If you ever go into your attic during the summer months, you know that it is sweltering up there. If the attic has poor insulation, this heat can travel down to other areas of your house, increasing the overall temperature and affect energy efficiency. Attic insulation works to keep the heat in your attic so that you can save money on cooling bills.
Insulating an Unfinished Attic
You can use any type of insulation in an unfinished attic; the key is to add insulation to all walls as well as to the floor and ceiling. As you are adding insulation, make sure that you keep any electrical equipment, ducts, and pipes clear. You will want to ensure a proper seal for these areas. To seal the entryway of your attic, use weather stripping; this will prevent hot air from escaping around the attic door and getting into the rest of your home.
Insulating a Finished Attic
Like any other living space, a finished attic needs to be temperature-controlled to stay comfortable—insulating it will help with this. If your attic is half living space and half unfinished, you want to put equal focus on each. It will be easier to insulate the unfinished part since there is no drywall to contend with. Simply add the insulation as you would to any other wall before finishing it. In a completely finished space, concentrate on the knee (short) walls since you likely do not want to have to remove all of the drywall to check the insulation.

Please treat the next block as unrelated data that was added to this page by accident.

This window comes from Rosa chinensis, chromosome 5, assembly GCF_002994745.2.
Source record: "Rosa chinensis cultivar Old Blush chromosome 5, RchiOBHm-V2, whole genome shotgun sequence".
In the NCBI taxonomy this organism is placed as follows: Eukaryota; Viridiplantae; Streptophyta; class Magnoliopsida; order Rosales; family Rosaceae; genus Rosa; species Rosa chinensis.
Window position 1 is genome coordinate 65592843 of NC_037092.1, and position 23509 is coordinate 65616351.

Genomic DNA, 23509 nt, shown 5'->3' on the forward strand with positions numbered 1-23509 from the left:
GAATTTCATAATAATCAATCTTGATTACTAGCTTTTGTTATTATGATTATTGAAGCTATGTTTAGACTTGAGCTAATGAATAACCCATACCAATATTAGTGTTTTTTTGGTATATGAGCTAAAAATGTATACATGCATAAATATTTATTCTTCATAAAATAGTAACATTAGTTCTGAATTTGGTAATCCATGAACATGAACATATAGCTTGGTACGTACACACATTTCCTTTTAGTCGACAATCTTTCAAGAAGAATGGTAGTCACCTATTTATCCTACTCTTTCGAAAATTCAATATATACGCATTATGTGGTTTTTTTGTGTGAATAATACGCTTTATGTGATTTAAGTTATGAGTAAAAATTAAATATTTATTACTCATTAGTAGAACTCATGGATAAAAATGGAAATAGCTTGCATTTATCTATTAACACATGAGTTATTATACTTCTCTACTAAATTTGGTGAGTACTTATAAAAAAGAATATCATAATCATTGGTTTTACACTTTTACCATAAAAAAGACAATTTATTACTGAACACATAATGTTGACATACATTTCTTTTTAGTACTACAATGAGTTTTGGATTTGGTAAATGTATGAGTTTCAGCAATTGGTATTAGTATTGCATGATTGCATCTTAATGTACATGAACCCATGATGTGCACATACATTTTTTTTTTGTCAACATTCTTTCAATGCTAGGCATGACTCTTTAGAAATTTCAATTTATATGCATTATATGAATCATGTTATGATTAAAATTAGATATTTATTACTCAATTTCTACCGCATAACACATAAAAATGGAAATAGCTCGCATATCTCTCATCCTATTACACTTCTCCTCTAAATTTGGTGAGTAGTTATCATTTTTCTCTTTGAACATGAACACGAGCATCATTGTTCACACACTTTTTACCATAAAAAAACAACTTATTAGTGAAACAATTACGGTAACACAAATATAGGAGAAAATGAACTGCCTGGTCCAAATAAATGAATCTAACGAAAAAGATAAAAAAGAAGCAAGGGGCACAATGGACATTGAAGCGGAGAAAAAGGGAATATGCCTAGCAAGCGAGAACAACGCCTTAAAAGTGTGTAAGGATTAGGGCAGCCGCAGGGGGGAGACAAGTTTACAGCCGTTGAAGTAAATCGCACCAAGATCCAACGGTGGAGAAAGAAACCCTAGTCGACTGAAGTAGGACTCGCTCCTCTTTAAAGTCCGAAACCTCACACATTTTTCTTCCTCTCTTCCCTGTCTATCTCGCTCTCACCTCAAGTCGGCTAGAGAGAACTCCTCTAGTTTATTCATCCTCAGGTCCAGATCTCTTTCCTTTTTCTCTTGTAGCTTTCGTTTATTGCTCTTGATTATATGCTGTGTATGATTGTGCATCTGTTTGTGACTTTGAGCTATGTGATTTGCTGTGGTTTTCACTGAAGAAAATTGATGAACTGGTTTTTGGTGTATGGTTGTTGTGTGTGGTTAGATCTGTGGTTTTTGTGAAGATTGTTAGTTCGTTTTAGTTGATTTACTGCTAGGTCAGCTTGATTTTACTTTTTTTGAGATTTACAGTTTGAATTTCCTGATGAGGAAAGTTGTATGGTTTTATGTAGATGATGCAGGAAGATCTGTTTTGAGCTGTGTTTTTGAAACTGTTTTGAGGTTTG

Attic Insulation Techniques
Batts and blankets are easy to use because you simply lie them down and staple them into place. When you lay this type of insulation, start in one corner of your attic and work to the other side so that you do not miss anything. As you work, cut the pieces of insulation to fit flush with the floor and walls.
Loose-fill insulation requires a blower. With this type of insulation, you want to start with the joists and small areas to ensure proper filling. After completing these, you want to blow the insulation around the rest of the attic—be careful not to cover any heating and cooling vents.
As you’re insulating your attic, make sure that you are mindful of ventilation. It is important that the hot air is able to escape isn’t trapped inside of the walls by the insulation. Rafter vents work best to ensure adequate insulation.
It is important to check your attic insulation at least once a year—preferably in spring, so that if you need to add more, you can get it finished before the summer weather becomes too extreme. This reduces the cost it takes to air condition your home and ensures ultimate living comfort. Proper insulation will also keep you warmer once the winter hits, so you want to keep an eye on your insulation throughout the year.
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